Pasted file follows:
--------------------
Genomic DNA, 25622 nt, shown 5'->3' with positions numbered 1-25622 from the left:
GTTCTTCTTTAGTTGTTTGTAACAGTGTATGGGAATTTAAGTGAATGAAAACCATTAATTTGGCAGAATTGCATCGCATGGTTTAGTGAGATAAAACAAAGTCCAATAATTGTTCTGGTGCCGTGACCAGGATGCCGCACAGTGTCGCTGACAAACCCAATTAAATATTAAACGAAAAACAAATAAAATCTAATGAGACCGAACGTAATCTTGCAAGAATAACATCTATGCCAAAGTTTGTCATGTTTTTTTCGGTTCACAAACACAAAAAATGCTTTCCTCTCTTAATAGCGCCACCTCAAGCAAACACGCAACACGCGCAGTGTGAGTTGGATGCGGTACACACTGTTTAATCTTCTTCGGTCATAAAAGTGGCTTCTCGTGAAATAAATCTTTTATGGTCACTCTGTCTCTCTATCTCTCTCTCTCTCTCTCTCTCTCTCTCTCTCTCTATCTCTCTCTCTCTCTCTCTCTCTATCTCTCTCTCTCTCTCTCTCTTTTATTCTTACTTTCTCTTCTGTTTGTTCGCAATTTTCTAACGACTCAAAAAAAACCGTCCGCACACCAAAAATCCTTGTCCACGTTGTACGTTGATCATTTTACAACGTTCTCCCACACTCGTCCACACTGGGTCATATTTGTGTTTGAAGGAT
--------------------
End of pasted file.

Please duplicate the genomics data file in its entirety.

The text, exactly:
Genomic DNA, 25622 nt, shown 5'->3' with positions numbered 1-25622 from the left:
GTTCTTCTTTAGTTGTTTGTAACAGTGTATGGGAATTTAAGTGAATGAAAACCATTAATTTGGCAGAATTGCATCGCATGGTTTAGTGAGATAAAACAAAGTCCAATAATTGTTCTGGTGCCGTGACCAGGATGCCGCACAGTGTCGCTGACAAACCCAATTAAATATTAAACGAAAAACAAATAAAATCTAATGAGACCGAACGTAATCTTGCAAGAATAACATCTATGCCAAAGTTTGTCATGTTTTTTTCGGTTCACAAACACAAAAAATGCTTTCCTCTCTTAATAGCGCCACCTCAAGCAAACACGCAACACGCGCAGTGTGAGTTGGATGCGGTACACACTGTTTAATCTTCTTCGGTCATAAAAGTGGCTTCTCGTGAAATAAATCTTTTATGGTCACTCTGTCTCTCTATCTCTCTCTCTCTCTCTCTCTCTCTCTCTCTCTCTATCTCTCTCTCTCTCTCTCTCTCTATCTCTCTCTCTCTCTCTCTCTTTTATTCTTACTTTCTCTTCTGTTTGTTCGCAATTTTCTAACGACTCAAAAAAAACCGTCCGCACACCAAAAATCCTTGTCCACGTTGTACGTTGATCATTTTACAACGTTCTCCCACACTCGTCCACACTGGGTCATATTTGTGTTTGAAGGAT